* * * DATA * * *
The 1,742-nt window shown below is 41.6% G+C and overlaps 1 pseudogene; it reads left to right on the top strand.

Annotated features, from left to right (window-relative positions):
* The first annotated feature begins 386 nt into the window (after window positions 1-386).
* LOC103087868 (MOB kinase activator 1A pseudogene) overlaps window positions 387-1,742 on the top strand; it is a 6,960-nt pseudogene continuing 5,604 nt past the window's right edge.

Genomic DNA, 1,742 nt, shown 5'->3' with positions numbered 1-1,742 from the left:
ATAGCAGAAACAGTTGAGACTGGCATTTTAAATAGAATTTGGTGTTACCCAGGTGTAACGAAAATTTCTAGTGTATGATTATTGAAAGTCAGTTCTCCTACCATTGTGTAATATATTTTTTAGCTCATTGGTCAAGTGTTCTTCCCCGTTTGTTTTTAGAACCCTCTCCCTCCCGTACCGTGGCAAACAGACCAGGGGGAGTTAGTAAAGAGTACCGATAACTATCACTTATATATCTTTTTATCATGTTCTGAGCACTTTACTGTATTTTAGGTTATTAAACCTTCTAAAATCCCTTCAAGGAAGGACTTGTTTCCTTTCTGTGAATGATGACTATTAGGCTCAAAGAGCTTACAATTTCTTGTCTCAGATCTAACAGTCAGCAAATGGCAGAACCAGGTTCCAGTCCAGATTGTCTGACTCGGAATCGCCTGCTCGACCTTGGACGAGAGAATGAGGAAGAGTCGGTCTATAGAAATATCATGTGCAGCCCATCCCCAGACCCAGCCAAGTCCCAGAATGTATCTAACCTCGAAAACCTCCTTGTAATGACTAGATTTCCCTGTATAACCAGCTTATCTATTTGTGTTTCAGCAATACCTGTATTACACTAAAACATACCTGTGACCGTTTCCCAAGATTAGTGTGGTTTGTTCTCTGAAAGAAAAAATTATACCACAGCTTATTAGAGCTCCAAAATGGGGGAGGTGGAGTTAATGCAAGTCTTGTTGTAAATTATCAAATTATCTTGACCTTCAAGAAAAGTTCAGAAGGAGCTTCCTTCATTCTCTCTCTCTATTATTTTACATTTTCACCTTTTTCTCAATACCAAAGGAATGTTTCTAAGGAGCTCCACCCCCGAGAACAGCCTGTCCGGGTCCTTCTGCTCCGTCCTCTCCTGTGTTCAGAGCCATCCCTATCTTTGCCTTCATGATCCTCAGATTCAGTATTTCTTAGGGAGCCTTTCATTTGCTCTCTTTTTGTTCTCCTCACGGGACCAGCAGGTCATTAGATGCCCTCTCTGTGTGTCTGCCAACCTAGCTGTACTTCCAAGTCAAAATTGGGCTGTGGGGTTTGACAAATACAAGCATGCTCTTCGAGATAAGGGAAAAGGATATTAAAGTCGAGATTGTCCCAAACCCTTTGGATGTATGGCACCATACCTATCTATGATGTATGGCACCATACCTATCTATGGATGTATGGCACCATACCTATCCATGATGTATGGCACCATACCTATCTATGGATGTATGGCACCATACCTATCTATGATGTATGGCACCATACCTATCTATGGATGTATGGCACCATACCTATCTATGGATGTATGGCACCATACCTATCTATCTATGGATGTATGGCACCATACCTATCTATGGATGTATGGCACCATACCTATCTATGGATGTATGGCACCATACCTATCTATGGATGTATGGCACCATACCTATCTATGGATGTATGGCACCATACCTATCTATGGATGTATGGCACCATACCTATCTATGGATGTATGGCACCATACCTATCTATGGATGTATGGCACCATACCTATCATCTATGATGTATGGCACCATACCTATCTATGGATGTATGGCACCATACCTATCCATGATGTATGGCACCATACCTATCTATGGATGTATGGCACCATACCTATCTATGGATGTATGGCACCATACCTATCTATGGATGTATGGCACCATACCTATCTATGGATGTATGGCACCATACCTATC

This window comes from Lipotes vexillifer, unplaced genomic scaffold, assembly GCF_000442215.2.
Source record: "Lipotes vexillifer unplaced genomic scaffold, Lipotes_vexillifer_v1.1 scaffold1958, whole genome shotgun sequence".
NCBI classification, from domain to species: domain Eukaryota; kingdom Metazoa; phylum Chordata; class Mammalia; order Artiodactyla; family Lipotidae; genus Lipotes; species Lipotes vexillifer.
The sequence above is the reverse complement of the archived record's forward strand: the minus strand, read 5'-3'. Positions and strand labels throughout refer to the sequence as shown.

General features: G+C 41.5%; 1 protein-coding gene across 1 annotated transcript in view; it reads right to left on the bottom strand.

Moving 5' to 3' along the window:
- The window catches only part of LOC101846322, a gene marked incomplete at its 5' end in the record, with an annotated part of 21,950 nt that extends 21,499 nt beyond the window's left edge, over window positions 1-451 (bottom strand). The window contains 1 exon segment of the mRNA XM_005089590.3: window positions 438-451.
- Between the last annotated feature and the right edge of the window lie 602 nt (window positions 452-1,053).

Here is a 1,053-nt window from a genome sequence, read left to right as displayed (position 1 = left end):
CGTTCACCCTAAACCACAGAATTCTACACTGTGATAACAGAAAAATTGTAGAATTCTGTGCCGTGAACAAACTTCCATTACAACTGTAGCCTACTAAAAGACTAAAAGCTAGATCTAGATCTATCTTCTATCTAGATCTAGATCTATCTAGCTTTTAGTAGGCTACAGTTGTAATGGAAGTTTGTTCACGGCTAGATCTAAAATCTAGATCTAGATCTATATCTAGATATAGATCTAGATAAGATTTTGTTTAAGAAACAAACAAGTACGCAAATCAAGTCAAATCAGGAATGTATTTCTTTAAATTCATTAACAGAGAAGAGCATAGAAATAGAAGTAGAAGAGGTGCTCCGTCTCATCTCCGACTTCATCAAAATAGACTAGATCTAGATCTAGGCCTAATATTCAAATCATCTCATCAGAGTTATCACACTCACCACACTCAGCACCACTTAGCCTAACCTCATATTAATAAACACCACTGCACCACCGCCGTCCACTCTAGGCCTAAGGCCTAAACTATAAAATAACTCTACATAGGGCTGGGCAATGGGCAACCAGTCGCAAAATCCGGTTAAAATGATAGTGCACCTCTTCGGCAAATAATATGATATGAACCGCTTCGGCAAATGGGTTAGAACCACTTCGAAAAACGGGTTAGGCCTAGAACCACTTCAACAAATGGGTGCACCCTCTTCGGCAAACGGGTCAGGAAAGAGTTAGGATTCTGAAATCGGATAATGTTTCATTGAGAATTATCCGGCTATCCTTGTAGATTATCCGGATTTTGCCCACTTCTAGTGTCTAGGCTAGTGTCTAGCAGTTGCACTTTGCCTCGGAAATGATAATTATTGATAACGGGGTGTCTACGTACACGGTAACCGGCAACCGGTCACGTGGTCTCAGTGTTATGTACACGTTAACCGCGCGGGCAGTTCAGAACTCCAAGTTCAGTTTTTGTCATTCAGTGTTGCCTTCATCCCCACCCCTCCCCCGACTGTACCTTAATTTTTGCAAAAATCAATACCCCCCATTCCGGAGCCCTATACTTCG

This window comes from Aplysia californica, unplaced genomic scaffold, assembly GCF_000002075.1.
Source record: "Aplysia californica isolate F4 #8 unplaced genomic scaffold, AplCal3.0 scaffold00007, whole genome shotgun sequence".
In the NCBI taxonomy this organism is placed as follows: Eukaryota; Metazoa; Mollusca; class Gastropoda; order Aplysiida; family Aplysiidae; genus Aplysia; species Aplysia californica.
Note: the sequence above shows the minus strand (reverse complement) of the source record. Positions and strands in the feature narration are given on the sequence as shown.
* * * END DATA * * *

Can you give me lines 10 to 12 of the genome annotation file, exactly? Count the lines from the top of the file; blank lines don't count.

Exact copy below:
The sequence above is the reverse complement of the archived record's forward strand: the minus strand, read 5'-3'. Positions and strand labels throughout refer to the sequence as shown.

General features: G+C 41.5%; 1 protein-coding gene across 1 annotated transcript in view; it reads right to left on the bottom strand.

Moving 5' to 3' along the window: